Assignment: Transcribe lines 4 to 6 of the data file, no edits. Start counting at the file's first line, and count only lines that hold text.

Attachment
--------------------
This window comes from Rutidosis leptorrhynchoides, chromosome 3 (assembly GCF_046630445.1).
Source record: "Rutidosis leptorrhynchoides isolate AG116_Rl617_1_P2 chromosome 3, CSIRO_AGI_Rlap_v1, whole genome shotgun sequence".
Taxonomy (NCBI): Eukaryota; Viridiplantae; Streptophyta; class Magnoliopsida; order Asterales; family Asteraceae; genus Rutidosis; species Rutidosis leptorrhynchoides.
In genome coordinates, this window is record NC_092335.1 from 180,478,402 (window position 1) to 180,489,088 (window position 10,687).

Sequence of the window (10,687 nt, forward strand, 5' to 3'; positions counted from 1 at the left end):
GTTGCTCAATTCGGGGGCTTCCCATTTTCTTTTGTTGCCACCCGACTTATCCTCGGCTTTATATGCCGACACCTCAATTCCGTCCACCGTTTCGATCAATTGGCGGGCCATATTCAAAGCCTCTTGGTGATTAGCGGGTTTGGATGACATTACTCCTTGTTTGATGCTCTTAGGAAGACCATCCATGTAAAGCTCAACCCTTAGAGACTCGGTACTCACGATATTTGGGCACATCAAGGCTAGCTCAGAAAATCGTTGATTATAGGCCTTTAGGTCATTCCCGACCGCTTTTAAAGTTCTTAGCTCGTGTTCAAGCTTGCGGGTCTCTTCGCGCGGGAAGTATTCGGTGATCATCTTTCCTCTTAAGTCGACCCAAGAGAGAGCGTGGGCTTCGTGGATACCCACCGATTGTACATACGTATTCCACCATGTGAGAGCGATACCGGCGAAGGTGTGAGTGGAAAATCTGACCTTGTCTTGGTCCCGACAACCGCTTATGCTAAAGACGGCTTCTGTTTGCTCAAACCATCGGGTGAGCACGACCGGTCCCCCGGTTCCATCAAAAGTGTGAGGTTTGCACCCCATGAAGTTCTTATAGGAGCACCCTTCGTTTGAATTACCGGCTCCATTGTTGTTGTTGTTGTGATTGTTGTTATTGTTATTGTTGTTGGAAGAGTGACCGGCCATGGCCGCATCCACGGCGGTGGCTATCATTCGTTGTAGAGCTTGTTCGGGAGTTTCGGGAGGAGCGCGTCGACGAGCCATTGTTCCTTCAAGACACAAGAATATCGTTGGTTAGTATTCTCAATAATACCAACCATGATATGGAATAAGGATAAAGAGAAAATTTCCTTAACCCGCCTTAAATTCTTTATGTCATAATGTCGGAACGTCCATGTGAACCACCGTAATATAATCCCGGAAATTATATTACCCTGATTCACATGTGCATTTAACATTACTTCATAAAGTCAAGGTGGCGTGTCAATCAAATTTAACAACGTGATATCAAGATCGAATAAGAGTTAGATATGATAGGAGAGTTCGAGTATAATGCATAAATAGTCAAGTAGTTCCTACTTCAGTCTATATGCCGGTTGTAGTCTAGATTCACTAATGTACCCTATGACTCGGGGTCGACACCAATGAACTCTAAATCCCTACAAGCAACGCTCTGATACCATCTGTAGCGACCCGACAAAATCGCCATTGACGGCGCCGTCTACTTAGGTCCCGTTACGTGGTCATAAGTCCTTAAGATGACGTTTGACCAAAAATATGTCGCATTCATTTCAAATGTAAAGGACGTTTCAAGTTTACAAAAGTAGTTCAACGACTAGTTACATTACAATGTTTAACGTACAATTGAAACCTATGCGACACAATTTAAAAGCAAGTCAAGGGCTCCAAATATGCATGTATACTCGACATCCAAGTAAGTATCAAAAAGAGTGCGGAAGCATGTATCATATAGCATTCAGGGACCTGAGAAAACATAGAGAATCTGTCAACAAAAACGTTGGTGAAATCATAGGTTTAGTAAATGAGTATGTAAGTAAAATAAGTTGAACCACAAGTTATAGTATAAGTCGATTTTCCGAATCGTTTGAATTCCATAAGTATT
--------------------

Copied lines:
In genome coordinates, this window is record NC_092335.1 from 180,478,402 (window position 1) to 180,489,088 (window position 10,687).

Sequence of the window (10,687 nt, forward strand, 5' to 3'; positions counted from 1 at the left end):
GTTGCTCAATTCGGGGGCTTCCCATTTTCTTTTGTTGCCACCCGACTTATCCTCGGCTTTATATGCCGACACCTCAATTCCGTCCACCGTTTCGATCAATTGGCGGGCCATATTCAAAGCCTCTTGGTGATTAGCGGGTTTGGATGACATTACTCCTTGTTTGATGCTCTTAGGAAGACCATCCATGTAAAGCTCAACCCTTAGAGACTCGGTACTCACGATATTTGGGCACATCAAGGCTAGCTCAGAAAATCGTTGATTATAGGCCTTTAGGTCATTCCCGACCGCTTTTAAAGTTCTTAGCTCGTGTTCAAGCTTGCGGGTCTCTTCGCGCGGGAAGTATTCGGTGATCATCTTTCCTCTTAAGTCGACCCAAGAGAGAGCGTGGGCTTCGTGGATACCCACCGATTGTACATACGTATTCCACCATGTGAGAGCGATACCGGCGAAGGTGTGAGTGGAAAATCTGACCTTGTCTTGGTCCCGACAACCGCTTATGCTAAAGACGGCTTCTGTTTGCTCAAACCATCGGGTGAGCACGACCGGTCCCCCGGTTCCATCAAAAGTGTGAGGTTTGCACCCCATGAAGTTCTTATAGGAGCACCCTTCGTTTGAATTACCGGCTCCATTGTTGTTGTTGTTGTGATTGTTGTTATTGTTATTGTTGTTGGAAGAGTGACCGGCCATGGCCGCATCCACGGCGGTGGCTATCATTCGTTGTAGAGCTTGTTCGGGAGTTTCGGGAGGAGCGCGTCGACGAGCCATTGTTCCTTCAAGACACAAGAATATCGTTGGTTAGTATTCTCAATAATACCAACCATGATATGGAATAAGGATAAAGAGAAAATTTCCTTAACCCGCCTTAAATTCTTTATGTCATAATGTCGGAACGTCCATGTGAACCACCGTAATATAATCCCGGAAATTATATTACCCTGATTCACATGTGCATTTAACATTACTTCATAAAGTCAAGGTGGCGTGTCAATCAAATTTAACAACGTGATATCAAGATCGAATAAGAGTTAGATATGATAGGAGAGTTCGAGTATAATGCATAAATAGTCAAGTAGTTCCTACTTCAGTCTATATGCCGGTTGTAGTCTAGATTCACTAATGTACCCTATGACTCGGGGTCGACACCAATGAACTCTAAATCCCTACAAGCAACGCTCTGATACCATCTGTAGCGACCCGACAAAATCGCCATTGACGGCGCCGTCTACTTAGGTCCCGTTACGTGGTCATAAGTCCTTAAGATGACGTTTGACCAAAAATATGTCGCATTCATTTCAAATGTAAAGGACGTTTCAAGTTTACAAAAGTAGTTCAACGACTAGTTACATTACAATGTTTAACGTACAATTGAAACCTATGCGACACAATTTAAAAGCAAGTCAAGGGCTCCAAATATGCATGTATACTCGACATCCAAGTAAGTATCAAAAAGAGTGCGGAAGCATGTATCATATAGCATTCAGGGACCTGAGAAAACATAGAGAATCTGTCAACAAAAACGTTGGTGAAATCATAGGTTTAGTAAATGAGTATGTAAGTAAAATAAGTTGAACCACAAGTTATAGTATAAGTCGATTTTCCGAATCGTTTGAATTCCATAAGTATT